Puffing the Pain Away or Just Puffing… Legally
Marijuana, legally sold and taxed, might soon be reality in California — and we’re not talking strictly about medical marijuana.
The L.A. Times reports that an initiative to legalize marijuana will appear on the November ballot. The initiative calls for allowing adults 21 or older to possess up to one ounce for personal use, or to grow up to 25 square feet of marijuana per residence or parcel, and allows cities and counties to raise revenue through taxation of cultivation, transportation, and sale of marijuana. Budgetary concerns in California make this particularly appealing, but it is certainly not without opposition. Between now and November we can expect to hear interesting cases made both pro and con.
While it remains a federal crime to possess or sell marijuana, last year the Obama administration set new policy guidelines to cease action against medical marijuana users and suppliers who conform to state laws. This proposed legislation, should it pass, opens up a whole new can of worms in state law versus federal law.
In many other states around the country, the case for medical marijuana is still being debated.
Imagine living in chronic, severe pain, or with a debilitating condition that seriously impacted your quality of life. What if there was a source of temporary relief for your symptoms, but it was denied to you. Until you walk in those shoes, it is difficult to pass judgement on those who do.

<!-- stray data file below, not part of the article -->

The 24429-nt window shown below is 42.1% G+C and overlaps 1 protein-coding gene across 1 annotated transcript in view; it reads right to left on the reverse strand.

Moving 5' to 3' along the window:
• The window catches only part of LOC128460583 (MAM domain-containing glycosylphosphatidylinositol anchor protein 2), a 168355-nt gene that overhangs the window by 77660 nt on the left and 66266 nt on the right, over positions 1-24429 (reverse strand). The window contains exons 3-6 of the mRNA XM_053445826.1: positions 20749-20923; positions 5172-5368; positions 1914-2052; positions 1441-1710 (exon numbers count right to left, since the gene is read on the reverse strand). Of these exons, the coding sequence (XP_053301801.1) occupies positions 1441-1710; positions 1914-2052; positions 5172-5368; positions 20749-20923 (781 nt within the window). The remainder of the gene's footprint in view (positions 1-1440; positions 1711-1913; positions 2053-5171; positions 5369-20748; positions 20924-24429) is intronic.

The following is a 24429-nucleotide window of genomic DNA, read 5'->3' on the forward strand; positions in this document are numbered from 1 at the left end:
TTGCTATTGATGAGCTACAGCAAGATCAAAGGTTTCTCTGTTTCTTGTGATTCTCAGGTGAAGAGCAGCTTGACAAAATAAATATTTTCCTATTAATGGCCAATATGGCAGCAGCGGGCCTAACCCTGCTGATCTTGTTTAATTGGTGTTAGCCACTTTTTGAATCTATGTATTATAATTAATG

The law, however, does pass judgement. Although marijuana has been reported to help people cope with a variety of chronic medical conditions, including multiple sclerosis, AIDS, cancer, and glaucoma, it is still illegal in many states in the U.S. and in many countries around the world, even for medical use.
Social stigma and stereotypes twist the issue into a moral argument rather than a purely medical one. Watch an evening of television and you’ll be bombarded with ads for powerful prescription medications with lengthy lists of potential side effects, including addiction and death, but they are not only legal… they are strongly encouraged by physicians, through advertising and celebrity endorsements, and often paid for by health insurers.
Patients report that use of medical marijuana provides relief from spasticity, nerve pain, tremors, sleeping disorders, nausea, and depression, greatly improving quality of life. For people living in chronic pain and discomfort, whether or not to use marijuana as medical treatment is a very personal decision, or at least it should be, and one that should not be criminal.
The United States is hanging on to antiquated notions of marijuana, steadfastly refusing to recognize its legitimate medical use… please sign the petition asking the U.S. Congress to recognize the benefits of medicinal cannabis.
As a person who has relapsing/remitting MS, I am very fortunate to still enjoy periods of remission that provide relief from symptoms. I have no need for marijuana or the regular use of any type of pain medication. However, having experienced extended periods of pain, discomfort, and a fair amount of disability, I have an inkling of how life might change should my MS run amok and become more aggressive, or if some other condition should rear its ugly head. It is a possibility I cannot dismiss.
When you discard the hypothetical exercise and think about it in terms of your own quality of life, your own day-to-day existence, marijuana, like any other prescribed medication, could be one more option for those who have few, if any. It’s a choice I hope I never have to make, but I’d sure like to know it’s there.
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